The supporting evidence to provide and how to prepare the proper documentation for representment can differ quite a bit across different types of chargebacks, but having the necessary evidence and following the correct procedures are major factors in whether or not a merchant will win the dispute and recoup their funds. Chargeback Recovery service providers should understand how these requirements differ by card association and chargeback type, and they should be experienced in how to organize and present supporting evidence and documentation in a way that will maximize the number of disputes they can win.

The Chargeback Recovery Service represents their merchant client and disputes chargebacks on their behalf. Leveraging their automated processes, existing relationships with issuing banks and their experience with the representment process the service provider attempts to win all eligible chargeback disputes on their client’s behalf.

 

How do you use the results?

Within 1 to 3 weeks, depending on the type of chargeback, the merchant should receive response on whether or not they won their dispute and if the chargeback was reversed. When chargebacks are reversed the issuing bank has agreed that the merchant/Chargeback Recovery service provider gave sufficient evidence to prove the transaction was valid. In these cases the merchant will receive the funds deducted from their account as a result of the chargeback, minus the fees they owe the service provider which are usually a set percentage of the amount of the chargeback.

In the event that a merchant does not win their case for representment and a chargeback stands, the next escalation in disputing the chargeback would be to file for arbitration. In this process the card association acts as an arbitrator between the issuing bank and the merchant or their acquiring bank. While there is a fee associated with representing a chargeback, the fees for arbitration are even higher. Also, the card association has the final say in a representment case that goes to arbitration and this ruling cannot be challenged.

AdditionalResources

  • Introduction to Credit Card Chargebacks.

    Covers the basic information about chargebacks everyone on a risk team needs to know from the manual review staff to the risk manager. Topics covered include basic definitions of chargebacks and other key terminology to the details of the representment process and evidence needed to dispute a chargeback.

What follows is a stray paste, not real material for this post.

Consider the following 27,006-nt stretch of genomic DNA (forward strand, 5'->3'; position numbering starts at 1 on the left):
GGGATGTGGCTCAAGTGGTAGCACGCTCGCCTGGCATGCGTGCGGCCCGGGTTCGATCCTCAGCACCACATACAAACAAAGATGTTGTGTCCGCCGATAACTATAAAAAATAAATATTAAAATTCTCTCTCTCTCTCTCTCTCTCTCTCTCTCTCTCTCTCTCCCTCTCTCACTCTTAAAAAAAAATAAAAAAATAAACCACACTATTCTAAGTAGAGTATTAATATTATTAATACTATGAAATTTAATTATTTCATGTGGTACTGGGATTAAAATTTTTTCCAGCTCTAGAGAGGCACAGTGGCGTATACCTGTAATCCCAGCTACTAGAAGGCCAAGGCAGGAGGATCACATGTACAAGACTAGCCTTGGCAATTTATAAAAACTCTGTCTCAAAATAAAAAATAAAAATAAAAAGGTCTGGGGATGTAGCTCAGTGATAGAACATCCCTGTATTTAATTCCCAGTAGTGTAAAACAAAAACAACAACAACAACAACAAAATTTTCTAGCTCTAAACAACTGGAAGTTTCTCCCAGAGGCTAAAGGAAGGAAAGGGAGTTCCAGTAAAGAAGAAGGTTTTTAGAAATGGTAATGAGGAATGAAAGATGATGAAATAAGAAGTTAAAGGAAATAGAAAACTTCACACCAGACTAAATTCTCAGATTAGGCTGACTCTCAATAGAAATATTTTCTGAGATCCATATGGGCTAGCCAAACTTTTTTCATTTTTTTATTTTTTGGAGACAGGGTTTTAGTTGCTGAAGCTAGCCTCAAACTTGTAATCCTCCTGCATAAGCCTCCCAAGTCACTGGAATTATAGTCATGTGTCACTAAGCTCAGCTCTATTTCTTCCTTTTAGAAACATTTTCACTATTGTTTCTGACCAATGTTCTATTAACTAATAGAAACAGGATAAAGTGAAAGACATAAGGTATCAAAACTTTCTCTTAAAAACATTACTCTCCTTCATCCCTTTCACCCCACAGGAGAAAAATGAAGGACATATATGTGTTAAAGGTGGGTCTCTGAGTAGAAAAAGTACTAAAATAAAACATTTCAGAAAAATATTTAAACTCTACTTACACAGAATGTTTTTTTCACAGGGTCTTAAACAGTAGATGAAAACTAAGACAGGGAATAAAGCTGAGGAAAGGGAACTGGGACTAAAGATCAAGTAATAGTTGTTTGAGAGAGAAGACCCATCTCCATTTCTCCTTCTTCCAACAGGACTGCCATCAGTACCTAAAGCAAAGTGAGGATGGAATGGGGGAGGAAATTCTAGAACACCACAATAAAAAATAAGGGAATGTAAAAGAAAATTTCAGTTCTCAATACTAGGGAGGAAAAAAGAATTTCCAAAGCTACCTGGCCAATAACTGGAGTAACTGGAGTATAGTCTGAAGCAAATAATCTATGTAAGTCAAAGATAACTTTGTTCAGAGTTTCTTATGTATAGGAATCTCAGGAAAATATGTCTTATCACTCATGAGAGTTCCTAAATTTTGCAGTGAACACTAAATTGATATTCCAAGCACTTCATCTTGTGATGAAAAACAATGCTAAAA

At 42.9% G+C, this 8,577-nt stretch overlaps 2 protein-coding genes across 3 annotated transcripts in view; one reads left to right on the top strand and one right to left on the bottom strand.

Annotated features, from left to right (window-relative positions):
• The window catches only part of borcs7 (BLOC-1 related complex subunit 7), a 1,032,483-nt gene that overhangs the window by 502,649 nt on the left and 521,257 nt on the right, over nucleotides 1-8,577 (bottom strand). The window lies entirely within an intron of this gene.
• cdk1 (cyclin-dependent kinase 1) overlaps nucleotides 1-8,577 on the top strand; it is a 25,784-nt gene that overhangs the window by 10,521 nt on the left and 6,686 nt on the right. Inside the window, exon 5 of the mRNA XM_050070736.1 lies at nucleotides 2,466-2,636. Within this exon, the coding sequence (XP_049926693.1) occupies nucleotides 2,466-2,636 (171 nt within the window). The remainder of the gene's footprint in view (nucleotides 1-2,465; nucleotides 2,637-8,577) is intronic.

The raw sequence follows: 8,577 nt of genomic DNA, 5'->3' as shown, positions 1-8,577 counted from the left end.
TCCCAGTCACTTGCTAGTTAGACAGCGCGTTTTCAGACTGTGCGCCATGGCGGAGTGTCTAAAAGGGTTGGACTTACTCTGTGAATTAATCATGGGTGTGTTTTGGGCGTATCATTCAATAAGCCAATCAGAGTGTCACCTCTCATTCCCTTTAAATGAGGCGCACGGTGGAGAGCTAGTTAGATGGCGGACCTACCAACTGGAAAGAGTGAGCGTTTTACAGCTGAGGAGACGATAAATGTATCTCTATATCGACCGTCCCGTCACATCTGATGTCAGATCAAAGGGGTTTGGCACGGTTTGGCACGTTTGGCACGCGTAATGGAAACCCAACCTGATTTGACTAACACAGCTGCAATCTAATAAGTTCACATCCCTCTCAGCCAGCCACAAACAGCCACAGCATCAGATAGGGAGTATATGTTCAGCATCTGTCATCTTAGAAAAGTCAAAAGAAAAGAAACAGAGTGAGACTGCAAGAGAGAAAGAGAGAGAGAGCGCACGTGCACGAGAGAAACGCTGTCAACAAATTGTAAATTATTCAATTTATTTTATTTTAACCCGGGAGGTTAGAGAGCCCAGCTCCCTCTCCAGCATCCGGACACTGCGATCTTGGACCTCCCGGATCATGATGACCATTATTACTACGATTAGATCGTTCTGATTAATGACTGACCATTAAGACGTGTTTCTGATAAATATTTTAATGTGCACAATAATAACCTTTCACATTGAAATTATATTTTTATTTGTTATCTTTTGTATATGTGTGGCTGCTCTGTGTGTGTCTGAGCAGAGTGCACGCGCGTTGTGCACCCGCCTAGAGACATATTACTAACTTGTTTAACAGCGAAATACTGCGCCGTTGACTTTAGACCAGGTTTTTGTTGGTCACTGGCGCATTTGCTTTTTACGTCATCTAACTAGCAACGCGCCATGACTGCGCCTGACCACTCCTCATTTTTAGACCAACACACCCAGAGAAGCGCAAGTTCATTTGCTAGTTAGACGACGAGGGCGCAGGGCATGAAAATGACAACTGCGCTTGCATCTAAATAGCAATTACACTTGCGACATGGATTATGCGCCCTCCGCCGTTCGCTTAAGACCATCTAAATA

• Common Chargebacks Associated with Friendly Fraud.

    Friendly fraud is difficult for merchants to protect against because the customer provides real and verifiable data points while the chargeback process tends to favor consumers over merchants. Here I discuss common chargebacks that merchants may see with friendly fraud as well as measures merchants can take to prevent against it.

  • Advanced Analytics for Credit Card Chargebacks.

    Introduces a methodology for performing chargeback monitoring and analytics including: how to classify chargebacks in terms of the underlying operational business functions from where they arise; performing chargeback impact analysis and interpreting chargeback data to identify specific problems to include types of fraud attacks.

keynotes

  • Alternative Solutions - If a merchant uses eCommerce Insurance they don't need to dispute chargebacks because these losses should already be covered. Merchants can also use Chargeback Monitoring Services to recognize and correct issues causing chargebacks, thus preventing future ones.
  • Building this In-House - Chargeback representment can be done entirely in-house. Merchants can look up transaction history, delivery dates, receipts and other evidence to be used for representment and then submit their rebuttal and evidence to the issuing bank. The value of a third party provider is that they take the time to complete these tasks while their experience in disputing many different chargebacks should result in higher win rates.
  • Estimated Costs - Typically service providers charge a set percentage of the value of the chargeback per chargeback disputed. The cost generally ranges from 15% to 25% of the value of each chargeback that is represented, although this percentage varies by vendor and can vary based on the type of chargeback that is being disputed.
  • Sample Vendors -